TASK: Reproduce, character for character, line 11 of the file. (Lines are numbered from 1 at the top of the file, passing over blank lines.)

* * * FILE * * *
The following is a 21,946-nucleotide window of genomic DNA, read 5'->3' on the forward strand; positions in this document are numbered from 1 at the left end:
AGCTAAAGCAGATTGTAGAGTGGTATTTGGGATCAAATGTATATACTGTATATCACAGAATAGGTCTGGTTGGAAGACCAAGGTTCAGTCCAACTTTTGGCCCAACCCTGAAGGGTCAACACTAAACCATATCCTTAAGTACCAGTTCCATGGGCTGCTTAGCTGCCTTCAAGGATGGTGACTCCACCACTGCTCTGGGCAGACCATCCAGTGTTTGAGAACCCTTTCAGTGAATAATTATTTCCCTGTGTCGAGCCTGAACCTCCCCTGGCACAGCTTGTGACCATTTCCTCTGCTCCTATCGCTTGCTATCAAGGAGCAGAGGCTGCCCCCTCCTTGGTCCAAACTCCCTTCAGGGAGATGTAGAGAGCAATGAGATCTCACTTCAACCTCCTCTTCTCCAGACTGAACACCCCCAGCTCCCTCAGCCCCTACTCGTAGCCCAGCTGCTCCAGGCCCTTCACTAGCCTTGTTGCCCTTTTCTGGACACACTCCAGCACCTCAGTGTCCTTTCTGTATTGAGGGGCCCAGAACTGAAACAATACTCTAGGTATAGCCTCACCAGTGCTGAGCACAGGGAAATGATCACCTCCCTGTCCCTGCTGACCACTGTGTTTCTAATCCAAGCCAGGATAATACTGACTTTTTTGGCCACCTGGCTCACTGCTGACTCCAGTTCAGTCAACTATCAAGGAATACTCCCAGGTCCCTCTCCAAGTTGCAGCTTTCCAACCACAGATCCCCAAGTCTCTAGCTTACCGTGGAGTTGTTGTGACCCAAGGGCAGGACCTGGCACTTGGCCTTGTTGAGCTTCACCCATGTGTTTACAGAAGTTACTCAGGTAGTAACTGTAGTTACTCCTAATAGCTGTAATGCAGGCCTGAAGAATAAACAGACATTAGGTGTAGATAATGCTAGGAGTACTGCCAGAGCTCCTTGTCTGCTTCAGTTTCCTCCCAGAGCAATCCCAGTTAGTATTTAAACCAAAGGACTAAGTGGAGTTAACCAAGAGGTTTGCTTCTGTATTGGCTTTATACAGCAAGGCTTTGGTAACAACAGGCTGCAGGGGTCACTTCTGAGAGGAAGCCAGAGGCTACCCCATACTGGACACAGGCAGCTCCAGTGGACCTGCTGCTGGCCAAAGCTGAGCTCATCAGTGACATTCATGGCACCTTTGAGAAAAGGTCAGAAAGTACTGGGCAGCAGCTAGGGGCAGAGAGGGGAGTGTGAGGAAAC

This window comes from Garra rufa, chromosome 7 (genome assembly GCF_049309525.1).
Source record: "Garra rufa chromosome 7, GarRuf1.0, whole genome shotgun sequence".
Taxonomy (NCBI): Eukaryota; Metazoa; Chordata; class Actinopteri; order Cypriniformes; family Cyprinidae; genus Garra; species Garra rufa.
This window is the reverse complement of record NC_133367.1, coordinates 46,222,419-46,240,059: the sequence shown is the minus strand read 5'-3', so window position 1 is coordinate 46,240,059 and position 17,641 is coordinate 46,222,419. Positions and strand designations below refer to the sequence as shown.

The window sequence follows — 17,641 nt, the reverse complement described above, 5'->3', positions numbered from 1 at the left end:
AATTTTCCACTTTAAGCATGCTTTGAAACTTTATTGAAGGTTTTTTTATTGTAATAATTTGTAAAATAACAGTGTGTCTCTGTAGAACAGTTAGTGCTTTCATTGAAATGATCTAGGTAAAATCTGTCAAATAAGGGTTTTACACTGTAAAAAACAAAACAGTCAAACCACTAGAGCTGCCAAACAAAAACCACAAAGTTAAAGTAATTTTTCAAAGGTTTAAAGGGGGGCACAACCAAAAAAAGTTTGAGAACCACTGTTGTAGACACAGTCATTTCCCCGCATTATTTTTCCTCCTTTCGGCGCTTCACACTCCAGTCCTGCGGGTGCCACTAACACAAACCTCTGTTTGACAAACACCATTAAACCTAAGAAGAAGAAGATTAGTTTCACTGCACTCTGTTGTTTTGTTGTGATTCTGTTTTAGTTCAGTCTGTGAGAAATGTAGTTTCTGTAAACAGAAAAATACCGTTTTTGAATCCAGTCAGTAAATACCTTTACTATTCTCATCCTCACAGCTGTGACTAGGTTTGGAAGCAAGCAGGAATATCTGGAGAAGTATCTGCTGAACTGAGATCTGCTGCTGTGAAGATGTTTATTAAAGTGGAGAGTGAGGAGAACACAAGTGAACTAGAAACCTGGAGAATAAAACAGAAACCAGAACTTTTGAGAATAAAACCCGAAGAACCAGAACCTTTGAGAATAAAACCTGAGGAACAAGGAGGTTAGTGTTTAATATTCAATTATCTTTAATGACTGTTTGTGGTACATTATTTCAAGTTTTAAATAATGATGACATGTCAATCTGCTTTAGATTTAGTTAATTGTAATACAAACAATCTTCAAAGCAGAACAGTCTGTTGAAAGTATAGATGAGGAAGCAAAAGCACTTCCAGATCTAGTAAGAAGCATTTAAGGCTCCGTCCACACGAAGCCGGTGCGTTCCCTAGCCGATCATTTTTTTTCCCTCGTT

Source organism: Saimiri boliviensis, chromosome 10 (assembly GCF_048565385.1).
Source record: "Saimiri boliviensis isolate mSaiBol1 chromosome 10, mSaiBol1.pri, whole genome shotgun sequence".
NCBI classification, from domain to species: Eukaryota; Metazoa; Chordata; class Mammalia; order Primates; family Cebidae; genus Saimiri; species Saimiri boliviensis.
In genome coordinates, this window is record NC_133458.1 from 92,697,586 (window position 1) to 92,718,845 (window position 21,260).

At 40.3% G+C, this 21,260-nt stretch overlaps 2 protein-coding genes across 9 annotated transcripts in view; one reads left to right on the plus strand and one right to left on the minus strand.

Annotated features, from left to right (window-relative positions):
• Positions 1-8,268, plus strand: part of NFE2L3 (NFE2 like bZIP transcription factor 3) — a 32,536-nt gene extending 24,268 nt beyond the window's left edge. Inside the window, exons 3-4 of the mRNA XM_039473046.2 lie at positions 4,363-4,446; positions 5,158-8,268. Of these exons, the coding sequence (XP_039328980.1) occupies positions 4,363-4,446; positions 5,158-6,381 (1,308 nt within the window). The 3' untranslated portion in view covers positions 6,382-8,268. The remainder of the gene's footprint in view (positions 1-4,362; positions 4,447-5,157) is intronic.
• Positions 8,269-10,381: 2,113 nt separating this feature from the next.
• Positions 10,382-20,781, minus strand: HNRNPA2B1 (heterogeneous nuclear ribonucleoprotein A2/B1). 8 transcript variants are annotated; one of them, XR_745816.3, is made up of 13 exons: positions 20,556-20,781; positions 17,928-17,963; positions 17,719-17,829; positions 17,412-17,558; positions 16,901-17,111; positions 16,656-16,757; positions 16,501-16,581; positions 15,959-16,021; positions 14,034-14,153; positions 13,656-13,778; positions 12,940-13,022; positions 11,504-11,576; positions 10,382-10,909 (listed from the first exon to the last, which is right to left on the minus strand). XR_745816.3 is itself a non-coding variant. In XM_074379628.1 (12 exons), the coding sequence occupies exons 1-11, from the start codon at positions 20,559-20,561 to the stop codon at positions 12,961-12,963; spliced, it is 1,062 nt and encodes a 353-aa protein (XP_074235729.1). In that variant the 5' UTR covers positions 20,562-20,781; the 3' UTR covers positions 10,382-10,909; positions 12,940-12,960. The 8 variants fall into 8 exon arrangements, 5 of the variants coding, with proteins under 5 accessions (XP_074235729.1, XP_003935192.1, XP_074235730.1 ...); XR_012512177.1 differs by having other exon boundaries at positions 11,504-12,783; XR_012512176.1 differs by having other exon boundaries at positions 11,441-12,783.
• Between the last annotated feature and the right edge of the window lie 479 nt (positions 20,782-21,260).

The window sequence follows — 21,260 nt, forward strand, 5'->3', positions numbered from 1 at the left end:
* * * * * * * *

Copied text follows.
NCBI classification, from domain to species: Eukaryota; Metazoa; Chordata; class Mammalia; order Primates; family Cebidae; genus Saimiri; species Saimiri boliviensis.